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“Ring of Fire” Solar Eclipse Caught on Satellite

26 Dec 2019, 10:10 am

A rare annular, or Ring of Fire, Solar Eclipse happened on December 26. It lasted 3 minutes and 40 seconds and was visible from most of Asia and the Middle East. See the imagery of the captured by Japan’s Himawari 8 satellite here:


You may remember the total solar eclipse a few years ago here in the U.S. This one was a bit different. A solar eclipse happens when the moon moves between the earth and the sun and blocks the incoming light. When the moon is far from the earth (apogee), its size is too small to completely cover the sun and an annular eclipse is observed. This gives it the “Ring of Fire” appearance. Safety glasses and other precautions should be taken when viewing any eclipse.

Astronauts on the Space Station got a unique perspective on the rare event.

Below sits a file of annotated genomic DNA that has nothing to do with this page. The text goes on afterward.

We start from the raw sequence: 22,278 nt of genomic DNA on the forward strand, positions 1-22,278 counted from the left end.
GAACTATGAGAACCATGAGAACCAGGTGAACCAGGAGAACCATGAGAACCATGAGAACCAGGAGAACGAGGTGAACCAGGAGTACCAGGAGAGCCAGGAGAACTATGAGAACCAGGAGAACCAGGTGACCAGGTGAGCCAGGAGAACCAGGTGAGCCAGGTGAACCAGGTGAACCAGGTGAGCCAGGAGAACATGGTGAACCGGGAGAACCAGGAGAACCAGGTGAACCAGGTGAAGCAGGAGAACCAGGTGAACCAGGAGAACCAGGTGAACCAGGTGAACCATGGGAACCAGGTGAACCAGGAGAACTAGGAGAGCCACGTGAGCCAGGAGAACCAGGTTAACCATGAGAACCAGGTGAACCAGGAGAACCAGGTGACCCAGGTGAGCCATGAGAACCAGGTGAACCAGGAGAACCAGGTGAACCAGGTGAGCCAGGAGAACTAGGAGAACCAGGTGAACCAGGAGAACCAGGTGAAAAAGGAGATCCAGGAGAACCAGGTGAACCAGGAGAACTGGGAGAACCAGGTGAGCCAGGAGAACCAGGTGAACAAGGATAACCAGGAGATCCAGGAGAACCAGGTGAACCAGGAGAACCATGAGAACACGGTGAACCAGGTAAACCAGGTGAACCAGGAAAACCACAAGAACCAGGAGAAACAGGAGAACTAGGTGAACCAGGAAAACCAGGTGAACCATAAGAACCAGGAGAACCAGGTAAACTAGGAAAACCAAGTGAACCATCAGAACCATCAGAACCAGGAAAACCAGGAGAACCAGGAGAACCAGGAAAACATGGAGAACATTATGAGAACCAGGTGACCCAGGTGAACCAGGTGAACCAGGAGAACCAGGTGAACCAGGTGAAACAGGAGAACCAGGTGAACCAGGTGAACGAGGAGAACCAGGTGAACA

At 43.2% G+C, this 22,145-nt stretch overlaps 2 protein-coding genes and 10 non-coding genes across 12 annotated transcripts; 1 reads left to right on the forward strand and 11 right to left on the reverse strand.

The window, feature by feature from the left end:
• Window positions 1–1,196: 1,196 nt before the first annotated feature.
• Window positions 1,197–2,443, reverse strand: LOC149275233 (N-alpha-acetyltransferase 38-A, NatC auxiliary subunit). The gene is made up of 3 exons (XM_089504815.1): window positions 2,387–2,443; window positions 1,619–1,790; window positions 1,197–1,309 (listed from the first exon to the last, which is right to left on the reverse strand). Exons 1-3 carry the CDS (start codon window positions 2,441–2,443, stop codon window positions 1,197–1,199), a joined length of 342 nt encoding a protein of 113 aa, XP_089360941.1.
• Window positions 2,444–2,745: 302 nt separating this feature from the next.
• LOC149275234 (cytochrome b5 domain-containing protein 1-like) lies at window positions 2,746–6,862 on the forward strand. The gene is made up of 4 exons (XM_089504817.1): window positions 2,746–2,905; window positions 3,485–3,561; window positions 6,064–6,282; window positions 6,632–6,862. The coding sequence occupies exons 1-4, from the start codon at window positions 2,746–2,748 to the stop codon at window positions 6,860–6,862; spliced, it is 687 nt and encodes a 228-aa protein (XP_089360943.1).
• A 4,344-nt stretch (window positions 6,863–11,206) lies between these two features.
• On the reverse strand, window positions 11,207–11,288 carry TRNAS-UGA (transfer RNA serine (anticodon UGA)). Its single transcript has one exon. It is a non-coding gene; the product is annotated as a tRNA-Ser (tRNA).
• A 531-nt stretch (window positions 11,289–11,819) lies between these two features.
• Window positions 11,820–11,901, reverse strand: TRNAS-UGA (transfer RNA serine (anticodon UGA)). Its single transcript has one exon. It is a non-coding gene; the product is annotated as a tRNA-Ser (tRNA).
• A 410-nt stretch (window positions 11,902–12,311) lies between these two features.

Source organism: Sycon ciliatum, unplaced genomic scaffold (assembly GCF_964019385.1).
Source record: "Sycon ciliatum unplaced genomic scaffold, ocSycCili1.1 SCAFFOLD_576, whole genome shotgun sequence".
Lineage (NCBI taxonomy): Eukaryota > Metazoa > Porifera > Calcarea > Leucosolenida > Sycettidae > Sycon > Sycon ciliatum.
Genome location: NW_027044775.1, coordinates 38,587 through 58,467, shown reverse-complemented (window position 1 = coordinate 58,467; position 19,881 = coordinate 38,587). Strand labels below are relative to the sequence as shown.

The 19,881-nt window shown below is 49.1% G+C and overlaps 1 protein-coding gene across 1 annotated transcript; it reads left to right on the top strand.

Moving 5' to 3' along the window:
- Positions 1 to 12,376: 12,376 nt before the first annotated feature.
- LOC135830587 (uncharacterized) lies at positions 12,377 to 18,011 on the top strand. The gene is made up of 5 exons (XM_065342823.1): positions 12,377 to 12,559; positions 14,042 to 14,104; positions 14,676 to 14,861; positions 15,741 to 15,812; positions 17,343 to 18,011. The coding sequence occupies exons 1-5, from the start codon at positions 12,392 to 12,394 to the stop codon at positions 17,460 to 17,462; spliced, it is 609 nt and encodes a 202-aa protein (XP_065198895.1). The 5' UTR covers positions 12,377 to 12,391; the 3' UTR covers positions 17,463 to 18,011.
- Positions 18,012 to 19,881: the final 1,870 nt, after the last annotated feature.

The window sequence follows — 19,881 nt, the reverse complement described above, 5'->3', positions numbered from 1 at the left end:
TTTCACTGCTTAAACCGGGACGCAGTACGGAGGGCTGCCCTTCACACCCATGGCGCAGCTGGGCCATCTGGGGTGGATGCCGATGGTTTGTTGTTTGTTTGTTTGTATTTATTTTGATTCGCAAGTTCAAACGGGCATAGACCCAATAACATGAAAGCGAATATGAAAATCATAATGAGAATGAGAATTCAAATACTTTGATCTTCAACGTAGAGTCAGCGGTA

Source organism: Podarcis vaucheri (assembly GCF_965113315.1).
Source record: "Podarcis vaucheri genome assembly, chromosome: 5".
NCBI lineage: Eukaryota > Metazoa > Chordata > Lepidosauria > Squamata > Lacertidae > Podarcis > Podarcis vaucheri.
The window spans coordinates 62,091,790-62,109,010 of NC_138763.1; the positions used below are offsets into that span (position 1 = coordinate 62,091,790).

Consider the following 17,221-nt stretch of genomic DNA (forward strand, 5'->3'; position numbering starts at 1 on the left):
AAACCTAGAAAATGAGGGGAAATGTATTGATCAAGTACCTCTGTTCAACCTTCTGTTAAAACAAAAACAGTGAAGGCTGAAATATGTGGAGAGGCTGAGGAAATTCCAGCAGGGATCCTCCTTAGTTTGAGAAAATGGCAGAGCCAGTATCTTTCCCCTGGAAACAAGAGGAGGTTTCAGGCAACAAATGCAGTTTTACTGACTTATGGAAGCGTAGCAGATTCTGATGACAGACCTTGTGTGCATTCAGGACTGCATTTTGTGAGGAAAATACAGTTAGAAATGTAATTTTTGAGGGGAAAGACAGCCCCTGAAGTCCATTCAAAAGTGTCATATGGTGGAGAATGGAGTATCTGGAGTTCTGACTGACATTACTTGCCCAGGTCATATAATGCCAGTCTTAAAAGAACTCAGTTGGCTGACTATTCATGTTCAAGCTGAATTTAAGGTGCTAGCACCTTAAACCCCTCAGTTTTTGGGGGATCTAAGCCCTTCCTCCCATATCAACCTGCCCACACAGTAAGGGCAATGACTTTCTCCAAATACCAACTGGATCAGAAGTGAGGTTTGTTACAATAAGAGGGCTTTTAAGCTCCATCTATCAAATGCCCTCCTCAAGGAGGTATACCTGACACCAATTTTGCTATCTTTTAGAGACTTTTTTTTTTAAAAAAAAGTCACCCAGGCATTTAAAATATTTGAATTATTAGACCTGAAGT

About the author
Karissa is the Director of On-Air Operations at WeatherNation. Karissa grew up loving math and science, but really fell in love with Meteorology while attending the College of DuPage in Glen Ellyn, Illinois. After two summers of storm chasing in the central plains, she knew that it was the career path for her. Standing in front of a thunderstorm and feeling the cool outflow knock her over was an e... Load Morexperience she will never forget. After two years at COD, she transferred to Metropolitan State University of Denver. Karissa graduated Magna Cum Laude with a Bachelors of Science in Meteorology. Her high school and college speech and meteorology professors were extremely supportive and pushed her to succeed. Before joining the WeatherNation team, she previously worked as the Morning Meteorologist at KCAU-TV in Sioux City, Iowa and at WMBD-TV in Peoria, IL. She recently was part of a National Edward R. Murrow award winning team for breaking news for their coverage of the EF-4 tornado in Washington, Illinois. In her free time, Karissa enjoys cooking and trying new foods. She is a self proclaimed 'TV Junkie' who can get into just about any show. She is a die hard Chicago sports fan who loves attending professional sporting events.